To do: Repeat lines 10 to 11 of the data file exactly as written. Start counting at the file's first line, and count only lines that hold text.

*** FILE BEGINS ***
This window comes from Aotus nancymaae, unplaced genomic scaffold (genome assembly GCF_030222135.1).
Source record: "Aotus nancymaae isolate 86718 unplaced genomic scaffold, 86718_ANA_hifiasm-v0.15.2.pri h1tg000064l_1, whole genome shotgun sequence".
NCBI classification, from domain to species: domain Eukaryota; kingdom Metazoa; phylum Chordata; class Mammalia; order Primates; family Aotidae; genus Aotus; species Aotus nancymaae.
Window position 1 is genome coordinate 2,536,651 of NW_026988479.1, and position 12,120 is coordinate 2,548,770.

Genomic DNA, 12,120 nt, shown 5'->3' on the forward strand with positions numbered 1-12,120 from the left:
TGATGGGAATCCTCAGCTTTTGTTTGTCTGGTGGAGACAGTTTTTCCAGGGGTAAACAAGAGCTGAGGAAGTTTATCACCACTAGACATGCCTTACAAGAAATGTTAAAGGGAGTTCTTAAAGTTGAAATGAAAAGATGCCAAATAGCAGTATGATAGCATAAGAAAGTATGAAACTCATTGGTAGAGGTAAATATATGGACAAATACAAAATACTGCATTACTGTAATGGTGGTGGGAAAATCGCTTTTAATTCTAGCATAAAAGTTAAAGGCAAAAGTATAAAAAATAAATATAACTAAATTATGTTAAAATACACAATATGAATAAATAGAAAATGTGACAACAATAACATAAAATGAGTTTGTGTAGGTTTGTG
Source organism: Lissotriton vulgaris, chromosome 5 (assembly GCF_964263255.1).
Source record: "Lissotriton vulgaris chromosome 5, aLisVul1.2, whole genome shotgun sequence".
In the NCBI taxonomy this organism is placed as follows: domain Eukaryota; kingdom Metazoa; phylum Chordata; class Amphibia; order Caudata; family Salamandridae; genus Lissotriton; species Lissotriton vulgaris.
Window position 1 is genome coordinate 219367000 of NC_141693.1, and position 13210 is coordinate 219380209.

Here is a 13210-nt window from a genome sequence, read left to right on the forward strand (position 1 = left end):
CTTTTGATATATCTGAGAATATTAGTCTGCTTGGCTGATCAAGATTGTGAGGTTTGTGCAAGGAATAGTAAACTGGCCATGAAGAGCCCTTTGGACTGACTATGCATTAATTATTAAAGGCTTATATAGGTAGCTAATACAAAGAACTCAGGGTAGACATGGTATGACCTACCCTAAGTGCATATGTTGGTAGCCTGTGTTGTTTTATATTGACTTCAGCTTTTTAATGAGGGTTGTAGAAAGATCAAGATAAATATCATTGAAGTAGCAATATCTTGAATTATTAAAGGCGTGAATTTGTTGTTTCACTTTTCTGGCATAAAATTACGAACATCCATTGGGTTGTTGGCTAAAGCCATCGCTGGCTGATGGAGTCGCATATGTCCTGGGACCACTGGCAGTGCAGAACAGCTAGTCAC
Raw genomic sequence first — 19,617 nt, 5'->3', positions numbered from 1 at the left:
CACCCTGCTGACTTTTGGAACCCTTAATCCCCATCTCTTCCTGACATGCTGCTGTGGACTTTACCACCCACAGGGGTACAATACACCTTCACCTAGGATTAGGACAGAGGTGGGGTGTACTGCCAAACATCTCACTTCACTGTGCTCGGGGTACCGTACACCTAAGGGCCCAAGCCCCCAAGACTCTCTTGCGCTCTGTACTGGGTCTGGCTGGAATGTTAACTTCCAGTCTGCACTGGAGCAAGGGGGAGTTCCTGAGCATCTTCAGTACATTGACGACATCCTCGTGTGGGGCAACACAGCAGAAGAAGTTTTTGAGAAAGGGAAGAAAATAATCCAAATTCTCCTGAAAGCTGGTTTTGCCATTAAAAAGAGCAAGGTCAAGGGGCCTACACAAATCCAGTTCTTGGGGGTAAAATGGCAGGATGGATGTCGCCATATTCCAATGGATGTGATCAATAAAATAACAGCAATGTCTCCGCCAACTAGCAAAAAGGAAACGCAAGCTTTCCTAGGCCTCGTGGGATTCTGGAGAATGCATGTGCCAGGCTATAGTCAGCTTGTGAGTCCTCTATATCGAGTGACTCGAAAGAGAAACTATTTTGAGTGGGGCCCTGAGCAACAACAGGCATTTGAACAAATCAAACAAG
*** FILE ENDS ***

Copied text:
Window position 1 is genome coordinate 219367000 of NC_141693.1, and position 13210 is coordinate 219380209.

Here is a 13210-nt window from a genome sequence, read left to right on the forward strand (position 1 = left end):